Even though everyone saw it coming, hearing Tracy McGrady utter the words that announce his official retirement from the NBA makes it sting, like you expect it to when such a great player decided to leave the game, and pave the way for the endless Hall of Fame debates that might carry on for more than five years.
The dry numbers? McGrady spent 15 seasons in the NBA, playing for the Toronto Raptors, Orlando Magic, Houston Rockets, New York Knicks, Detroit Pistons, Atlanta Hawks and the San Antonio Spurs. His career averages? 19.6 points per game, with 5.6 rebounds and 4.4 assists per game.
He made the All-Star game seven years in a row (2001-2007), winning the NBA scoring title twice (2003 & 2004), and made 7 All-NBA teams, including two times in the first team. The important thing to remember about him isn’t just how his entire career looked, which includes his post-high school years in Toronto and taking a couple of seasons before becoming a major factor in the league, and the years post 2009, when he left the Rockets and was a marginal player for a few seasons before heading to China, returning for a bench role on a Spurs team that made the Finals.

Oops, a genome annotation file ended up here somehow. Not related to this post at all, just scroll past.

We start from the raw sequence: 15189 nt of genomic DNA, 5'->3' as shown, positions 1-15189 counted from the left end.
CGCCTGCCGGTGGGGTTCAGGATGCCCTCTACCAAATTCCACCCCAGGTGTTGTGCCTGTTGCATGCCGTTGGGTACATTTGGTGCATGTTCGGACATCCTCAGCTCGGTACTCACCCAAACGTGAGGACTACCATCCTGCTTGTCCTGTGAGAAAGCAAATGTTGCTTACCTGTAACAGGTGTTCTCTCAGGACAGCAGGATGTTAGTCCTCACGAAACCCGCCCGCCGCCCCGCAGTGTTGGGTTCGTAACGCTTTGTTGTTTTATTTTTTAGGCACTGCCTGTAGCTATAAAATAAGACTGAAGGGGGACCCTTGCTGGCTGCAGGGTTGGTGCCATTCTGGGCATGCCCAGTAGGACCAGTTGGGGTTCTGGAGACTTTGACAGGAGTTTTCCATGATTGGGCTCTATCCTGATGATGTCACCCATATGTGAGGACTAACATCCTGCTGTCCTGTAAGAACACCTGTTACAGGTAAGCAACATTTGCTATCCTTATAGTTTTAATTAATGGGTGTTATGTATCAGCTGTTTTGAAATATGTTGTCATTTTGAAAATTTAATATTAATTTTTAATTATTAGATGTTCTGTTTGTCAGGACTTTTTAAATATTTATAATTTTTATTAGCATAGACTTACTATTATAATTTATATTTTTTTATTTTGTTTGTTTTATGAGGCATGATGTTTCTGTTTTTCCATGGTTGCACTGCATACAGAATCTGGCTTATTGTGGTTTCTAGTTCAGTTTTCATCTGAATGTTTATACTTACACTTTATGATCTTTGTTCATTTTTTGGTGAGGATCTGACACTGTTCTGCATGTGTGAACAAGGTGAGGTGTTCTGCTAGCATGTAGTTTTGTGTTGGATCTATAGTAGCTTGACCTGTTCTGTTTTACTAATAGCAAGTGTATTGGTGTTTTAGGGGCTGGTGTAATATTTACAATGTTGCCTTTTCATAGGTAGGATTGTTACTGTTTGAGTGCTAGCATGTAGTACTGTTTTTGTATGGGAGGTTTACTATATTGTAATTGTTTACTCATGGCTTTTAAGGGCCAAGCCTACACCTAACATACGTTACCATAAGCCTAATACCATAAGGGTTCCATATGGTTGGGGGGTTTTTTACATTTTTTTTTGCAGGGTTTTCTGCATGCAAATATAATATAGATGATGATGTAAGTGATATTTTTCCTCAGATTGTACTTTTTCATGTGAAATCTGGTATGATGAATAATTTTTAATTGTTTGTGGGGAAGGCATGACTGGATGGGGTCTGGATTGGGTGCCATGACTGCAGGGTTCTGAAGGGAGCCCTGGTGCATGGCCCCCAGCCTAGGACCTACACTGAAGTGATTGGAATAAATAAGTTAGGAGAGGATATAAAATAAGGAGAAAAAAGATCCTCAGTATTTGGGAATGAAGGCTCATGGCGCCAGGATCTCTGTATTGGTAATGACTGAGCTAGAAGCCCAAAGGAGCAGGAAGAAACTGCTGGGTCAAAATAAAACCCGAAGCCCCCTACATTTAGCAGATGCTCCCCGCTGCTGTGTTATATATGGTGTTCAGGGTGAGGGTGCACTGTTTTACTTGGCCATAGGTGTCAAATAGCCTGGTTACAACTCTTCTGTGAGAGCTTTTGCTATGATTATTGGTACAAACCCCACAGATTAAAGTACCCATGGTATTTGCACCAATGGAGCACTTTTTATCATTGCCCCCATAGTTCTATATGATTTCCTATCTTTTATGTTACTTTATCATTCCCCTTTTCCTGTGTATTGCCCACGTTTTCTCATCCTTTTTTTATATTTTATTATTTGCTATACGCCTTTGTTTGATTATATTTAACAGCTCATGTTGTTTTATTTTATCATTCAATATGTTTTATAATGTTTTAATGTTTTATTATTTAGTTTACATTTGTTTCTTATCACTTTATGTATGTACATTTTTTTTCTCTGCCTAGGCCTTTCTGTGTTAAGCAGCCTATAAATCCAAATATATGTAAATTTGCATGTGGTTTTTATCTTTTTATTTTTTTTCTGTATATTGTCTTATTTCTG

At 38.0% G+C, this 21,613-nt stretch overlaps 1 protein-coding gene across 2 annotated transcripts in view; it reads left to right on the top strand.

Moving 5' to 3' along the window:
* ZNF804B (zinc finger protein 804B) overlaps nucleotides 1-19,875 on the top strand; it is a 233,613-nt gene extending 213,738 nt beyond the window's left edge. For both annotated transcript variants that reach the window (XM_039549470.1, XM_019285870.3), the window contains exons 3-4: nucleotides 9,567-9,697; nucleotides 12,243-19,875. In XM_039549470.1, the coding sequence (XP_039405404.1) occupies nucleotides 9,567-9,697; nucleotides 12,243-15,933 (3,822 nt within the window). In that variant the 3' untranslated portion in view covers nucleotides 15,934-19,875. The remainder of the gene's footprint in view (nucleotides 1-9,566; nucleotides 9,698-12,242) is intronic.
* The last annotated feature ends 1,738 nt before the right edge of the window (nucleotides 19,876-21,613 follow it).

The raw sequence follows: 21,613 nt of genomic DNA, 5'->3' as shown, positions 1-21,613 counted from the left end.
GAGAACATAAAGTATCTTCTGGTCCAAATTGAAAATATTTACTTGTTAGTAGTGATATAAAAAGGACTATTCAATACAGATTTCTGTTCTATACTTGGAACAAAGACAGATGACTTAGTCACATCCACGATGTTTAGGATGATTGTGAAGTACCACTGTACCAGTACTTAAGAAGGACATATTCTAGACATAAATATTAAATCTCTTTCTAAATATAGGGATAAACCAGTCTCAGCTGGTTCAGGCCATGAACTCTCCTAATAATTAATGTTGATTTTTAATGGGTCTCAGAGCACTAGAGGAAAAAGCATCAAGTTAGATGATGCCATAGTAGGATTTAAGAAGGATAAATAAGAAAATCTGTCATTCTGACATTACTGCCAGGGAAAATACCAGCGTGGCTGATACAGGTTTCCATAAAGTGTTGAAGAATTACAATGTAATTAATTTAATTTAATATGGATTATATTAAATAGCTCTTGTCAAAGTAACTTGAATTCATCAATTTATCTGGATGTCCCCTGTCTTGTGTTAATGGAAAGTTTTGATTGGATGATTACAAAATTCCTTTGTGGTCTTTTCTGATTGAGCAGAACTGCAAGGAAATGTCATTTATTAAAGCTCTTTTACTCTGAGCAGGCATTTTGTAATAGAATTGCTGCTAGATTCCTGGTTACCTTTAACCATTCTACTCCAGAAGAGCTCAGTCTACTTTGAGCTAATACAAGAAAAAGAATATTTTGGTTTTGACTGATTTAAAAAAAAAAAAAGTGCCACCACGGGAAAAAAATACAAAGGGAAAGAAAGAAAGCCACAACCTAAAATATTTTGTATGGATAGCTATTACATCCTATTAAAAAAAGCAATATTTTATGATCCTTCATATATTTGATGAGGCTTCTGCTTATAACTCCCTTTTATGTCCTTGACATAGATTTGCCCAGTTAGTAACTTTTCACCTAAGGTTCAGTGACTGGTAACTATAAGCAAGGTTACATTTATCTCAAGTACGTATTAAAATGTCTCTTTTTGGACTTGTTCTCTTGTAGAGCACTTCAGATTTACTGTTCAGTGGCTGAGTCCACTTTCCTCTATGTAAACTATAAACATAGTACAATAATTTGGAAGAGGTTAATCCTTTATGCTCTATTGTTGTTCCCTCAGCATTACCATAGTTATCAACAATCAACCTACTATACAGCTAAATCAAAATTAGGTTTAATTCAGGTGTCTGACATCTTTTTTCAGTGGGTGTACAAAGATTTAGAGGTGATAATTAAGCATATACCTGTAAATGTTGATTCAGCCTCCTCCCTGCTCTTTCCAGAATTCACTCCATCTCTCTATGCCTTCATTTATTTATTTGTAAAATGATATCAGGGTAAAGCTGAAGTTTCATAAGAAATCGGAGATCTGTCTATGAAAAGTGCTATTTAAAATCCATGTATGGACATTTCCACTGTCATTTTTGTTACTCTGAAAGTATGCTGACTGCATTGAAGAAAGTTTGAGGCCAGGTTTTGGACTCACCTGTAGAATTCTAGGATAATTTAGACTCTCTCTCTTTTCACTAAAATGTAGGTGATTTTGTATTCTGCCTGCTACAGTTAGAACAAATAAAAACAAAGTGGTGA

The part that makes McGrady great are the seasons between 2000 and 2008. In those seven seasons he averaged 26.3 points per game, including 32.1 points for the Magic in 2002-2003. Any player with that kind of scoring stretch, not to mention dominance and overall ability that lasts for at least seven seasons has found himself in the hall of fame, or going there among the active players.
His win-share numbers don’t align him with the best of players (only some of them, like Elgin Baylor, Pau Gasol and possibly Ben Wallace are or will find themselves in the Hall of Fame), but he wasn’t always a part of the best teams in the league. Actually, his Rockets, even with Ming and those successful yet often injured team of the mid 00’s were never considered title contenders, or among the strongest in a very tough Western Conference.
Yet McGrady was special. There are things that go beyond the numbers, and beyond the fact that he was never really part of a team that won a playoff series.There’s something quite magical about unfulfilled potential, and McGrady, who was as talented as Kobe Bryant during his prime, has plenty of potential that went unfulfilled because he never really made a name for himself as a playoff beast.
Hall of Fame deserving? The numbers say yes, and the talent says yes as well. Not all players were fortunate enough to be on teams good enough to win NBA titles or compete at that kind of level. McGrady is the one who is the exception, and his playoff record shouldn’t keep him out of a Hall of Fame he deserves to be in.